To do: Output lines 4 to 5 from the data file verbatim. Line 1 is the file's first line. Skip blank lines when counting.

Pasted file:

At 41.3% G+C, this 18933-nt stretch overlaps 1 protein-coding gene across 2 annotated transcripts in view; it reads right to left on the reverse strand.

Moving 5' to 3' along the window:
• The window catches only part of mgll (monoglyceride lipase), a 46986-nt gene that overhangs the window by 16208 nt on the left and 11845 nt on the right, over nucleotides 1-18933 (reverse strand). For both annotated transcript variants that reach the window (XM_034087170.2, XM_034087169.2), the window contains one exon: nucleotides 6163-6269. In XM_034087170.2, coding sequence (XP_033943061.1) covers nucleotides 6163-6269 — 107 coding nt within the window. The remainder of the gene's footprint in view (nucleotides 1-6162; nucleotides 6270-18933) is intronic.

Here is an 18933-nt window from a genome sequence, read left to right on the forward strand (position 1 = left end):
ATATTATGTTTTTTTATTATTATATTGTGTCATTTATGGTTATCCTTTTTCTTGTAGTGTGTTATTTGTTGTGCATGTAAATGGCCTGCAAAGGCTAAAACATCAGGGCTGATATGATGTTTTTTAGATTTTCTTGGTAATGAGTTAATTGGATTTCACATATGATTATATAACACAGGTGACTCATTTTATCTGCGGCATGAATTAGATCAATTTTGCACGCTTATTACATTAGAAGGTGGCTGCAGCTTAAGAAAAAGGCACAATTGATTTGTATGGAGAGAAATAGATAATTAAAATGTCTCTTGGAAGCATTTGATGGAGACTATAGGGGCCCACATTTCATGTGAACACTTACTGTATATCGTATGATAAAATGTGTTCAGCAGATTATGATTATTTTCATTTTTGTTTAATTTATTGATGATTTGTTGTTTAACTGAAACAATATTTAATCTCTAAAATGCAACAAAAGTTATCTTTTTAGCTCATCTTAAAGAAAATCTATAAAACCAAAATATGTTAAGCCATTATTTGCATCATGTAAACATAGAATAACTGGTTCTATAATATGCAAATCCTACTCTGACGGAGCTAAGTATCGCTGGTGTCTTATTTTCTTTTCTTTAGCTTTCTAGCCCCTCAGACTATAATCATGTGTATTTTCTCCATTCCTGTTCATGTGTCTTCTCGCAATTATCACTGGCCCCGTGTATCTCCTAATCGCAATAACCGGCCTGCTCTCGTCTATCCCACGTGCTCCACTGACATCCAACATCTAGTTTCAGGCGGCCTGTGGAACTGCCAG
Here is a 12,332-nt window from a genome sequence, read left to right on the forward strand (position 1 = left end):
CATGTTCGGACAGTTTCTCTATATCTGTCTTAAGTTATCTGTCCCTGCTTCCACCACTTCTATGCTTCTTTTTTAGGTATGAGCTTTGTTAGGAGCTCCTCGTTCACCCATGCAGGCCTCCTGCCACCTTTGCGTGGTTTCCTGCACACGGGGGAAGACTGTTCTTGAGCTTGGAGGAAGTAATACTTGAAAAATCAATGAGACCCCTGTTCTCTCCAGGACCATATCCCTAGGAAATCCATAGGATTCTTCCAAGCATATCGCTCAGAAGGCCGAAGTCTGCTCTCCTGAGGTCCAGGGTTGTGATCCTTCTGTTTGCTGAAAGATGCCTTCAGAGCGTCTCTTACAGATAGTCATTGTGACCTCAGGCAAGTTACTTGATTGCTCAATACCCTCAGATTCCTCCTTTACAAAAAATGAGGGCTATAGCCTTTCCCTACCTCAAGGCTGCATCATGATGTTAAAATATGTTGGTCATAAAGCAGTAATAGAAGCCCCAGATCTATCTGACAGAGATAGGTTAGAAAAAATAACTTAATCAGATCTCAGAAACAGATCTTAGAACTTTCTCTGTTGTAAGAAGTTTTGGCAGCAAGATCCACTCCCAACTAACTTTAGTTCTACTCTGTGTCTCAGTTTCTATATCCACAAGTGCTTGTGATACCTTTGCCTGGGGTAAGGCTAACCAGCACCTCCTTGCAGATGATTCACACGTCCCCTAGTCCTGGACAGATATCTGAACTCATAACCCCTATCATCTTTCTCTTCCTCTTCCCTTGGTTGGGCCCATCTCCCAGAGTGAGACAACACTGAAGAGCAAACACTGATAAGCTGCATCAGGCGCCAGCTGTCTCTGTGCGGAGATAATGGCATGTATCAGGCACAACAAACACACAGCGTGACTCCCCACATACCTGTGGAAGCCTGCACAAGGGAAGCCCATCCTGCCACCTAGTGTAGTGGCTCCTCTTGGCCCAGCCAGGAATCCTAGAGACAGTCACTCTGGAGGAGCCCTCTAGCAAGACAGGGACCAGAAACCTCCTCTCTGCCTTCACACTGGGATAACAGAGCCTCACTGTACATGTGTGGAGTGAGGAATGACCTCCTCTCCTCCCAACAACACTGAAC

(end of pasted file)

Here is an 18933-nt window from a genome sequence, read left to right on the forward strand (position 1 = left end):
ATATTATGTTTTTTTATTATTATATTGTGTCATTTATGGTTATCCTTTTTCTTGTAGTGTGTTATTTGTTGTGCATGTAAATGGCCTGCAAAGGCTAAAACATCAGGGCTGATATGATGTTTTTTAGATTTTCTTGGTAATGAGTTAATTGGATTTCACATATGATTATATAACACAGGTGACTCATTTTATCTGCGGCATGAATTAGATCAATTTTGCACGCTTATTACATTAGAAGGTGGCTGCAGCTTAAGAAAAAGGCACAATTGATTTGTATGGAGAGAAATAGATAATTAAAATGTCTCTTGGAAGCATTTGATGGAGACTATAGGGGCCCACATTTCATGTGAACACTTACTGTATATCGTATGATAAAATGTGTTCAGCAGATTATGATTATTTTCATTTTTGTTTAATTTATTGATGATTTGTTGTTTAACTGAAACAATATTTAATCTCTAAAATGCAACAAAAGTTATCTTTTTAGCTCATCTTAAAGAAAATCTATAAAACCAAAATATGTTAAGCCATTATTTGCATCATGTAAACATAGAATAACTGGTTCTATAATATGCAAATCCTACTCTGACGGAGCTAAGTATCGCTGGTGTCTTATTTTCTTTTCTTTAGCTTTCTAGCCCCTCAGACTATAATCATGTGTATTTTCTCCATTCCTGTTCATGTGTCTTCTCGCAATTATCACTGGCCCCGTGTATCTCCTAATCGCAATAACCGGCCTGCTCTCGTCTATCCCACGTGCTCCACTGACATCCAACATCTAGTTTCAGGCGGCCTGTGGAACTGCCAG